As many of our clients know, I'm a devoted follower of Warren Buffett and his principles on investing and on business. So whenever I get a chance to hear what Warren has to say on any topic, I try to listen in. On Monday last week, Buffett was interviewed on CNBC for 3 hours and weighed in on a number of important topics, including the impact of coronavirus, US politics, Berkshire Hathaway's businesses, and even on cryptocurrency. All of these topics are interesting, but I want to focus on what he had to say about cryptocurrency as this still seems to be a topic that many investors are confused by.
For those of you who don't know the story, Buffett has famously been quite critical of cryptocurrencies in the past and has said many times that he thinks it will come to a bad end for investors. These criticisms led crypto entrepreneur Justin Sun to purchase the annual charity dinner that Buffett auctions off each year in an attempt to try and convince the 89 year old investor of the merits of crypto. Buffett was happy to oblige for charity and that dinner took place a few months ago.
You can see Buffett's response on CNBC here. As you can tell by watching the video, Sun did not convince Buffett that investing in crypto was a good idea. In fact, Sun even gave Buffett a single bitcoin at the dinner so that he could have at least one, but Buffett instead chose to donate that coin to charity. Clearly Buffett is not a believer. The question for us to answer is WHY isn't he a believer in crypto.
If you're a supporter of crypto, you're obviously going to point to the fact that Buffett is 89 years old, has said many times that he doesn't invest in things he doesn't understand, and is hardly known as tech savvy. He recently traded in his flip phone for a new smart phone, but I don't think anyone is going to confuse Buffett with being a technophile any time soon. So of course Buffett wouldn't invest in cryptocoin, he's too old and just doesn't understand it. That's the common excuse given. Unfortunately, if you listen closely to what Buffett has to say about cryptocurrencies, his arguments against them can't be dismissed that easily.
Investments typically fall into three categories. The three categories are: Loans, Non-Productive Assets, and Productive Assets. There are many different iterations of each category, and even some investments which are hybrids of two or more categories, but essentially these are the three big types of investments. Loans are obviously when you lend money and earn an interest rate. A non-productive asset is something which has very minimal utility and does not reproduce. A good example of a non-productive asset would be Gold. A productive asset on the other hand, does provide utility and sometimes can reproduce itself and can grow. Productive assets include stocks of companies, but would also include things like real estate and farmland, both of which provide utility.
Cryptocurrencies, along with all other currencies for that matter, fall squarely into the non-productive asset category. They cannot reproduce or grow, and the only utility they provide is as a means of exchange. They are valuable only if we all agree they are valuable because they don't have any utility by themselves. In other words, you can spend paper $20 bills as long as stores will accept them. Once they stop accepting them however, the value of that $20 bill quickly falls to near 0.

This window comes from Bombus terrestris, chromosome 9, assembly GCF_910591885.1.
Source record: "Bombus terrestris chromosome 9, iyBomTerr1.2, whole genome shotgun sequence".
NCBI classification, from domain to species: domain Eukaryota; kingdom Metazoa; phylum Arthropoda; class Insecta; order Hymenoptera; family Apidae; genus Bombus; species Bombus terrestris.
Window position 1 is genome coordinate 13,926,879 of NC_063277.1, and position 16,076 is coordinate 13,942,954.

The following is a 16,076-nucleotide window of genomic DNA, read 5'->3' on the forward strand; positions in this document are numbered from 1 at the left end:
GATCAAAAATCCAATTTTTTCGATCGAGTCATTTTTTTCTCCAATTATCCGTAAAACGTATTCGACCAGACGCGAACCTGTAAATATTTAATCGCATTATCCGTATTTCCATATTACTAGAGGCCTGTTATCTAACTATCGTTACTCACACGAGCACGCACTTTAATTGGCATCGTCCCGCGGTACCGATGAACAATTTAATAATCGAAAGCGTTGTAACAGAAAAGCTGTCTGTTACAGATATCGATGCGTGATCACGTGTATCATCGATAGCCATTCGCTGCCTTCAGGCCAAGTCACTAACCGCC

Cryptocurrencies are no different. They are valuable as long as someone is willing to buy it off you. Once there is no one else who will buy it from you, it is worthless. I don't think any of what I've said to this point is controversial. I think even the most devout crypto enthusiast would have to admit that without widespread acceptance of crypto, it's value will be capped, and it won't prove to be a great investment.
Paper fiat currencies have widespread acceptance for two main reasons. They have the explicit backing of the government usually, and as such have all of the power of the government backing them, including military power in extreme cases. Governments can legislate the use of one currency or another, and they frequently do. In fact the second reason for widespread acceptance is grounded in government legislation. That reason is paying taxes. Governments usually require you to pay your taxes in the currency that they issue.
So in Canada we pay taxes using Canadian dollars. You can't pay your taxes with US dollars without first converting them to Canadian dollars. The same goes for Bitcoin. CRA isn't going to take your Bitcoin to satisfy your income tax, and in fact even merchants who would be willing to accept Bitcoin would have to convert those coins to Canadian dollars just to pay the GST on purchases. This ensures that there will always be a need for Canadians to have and to use Canadian dollars. Even if we were able to transact entirely in another currency, come tax time we'd all be lining up to buy dollars so that we can pay our taxes.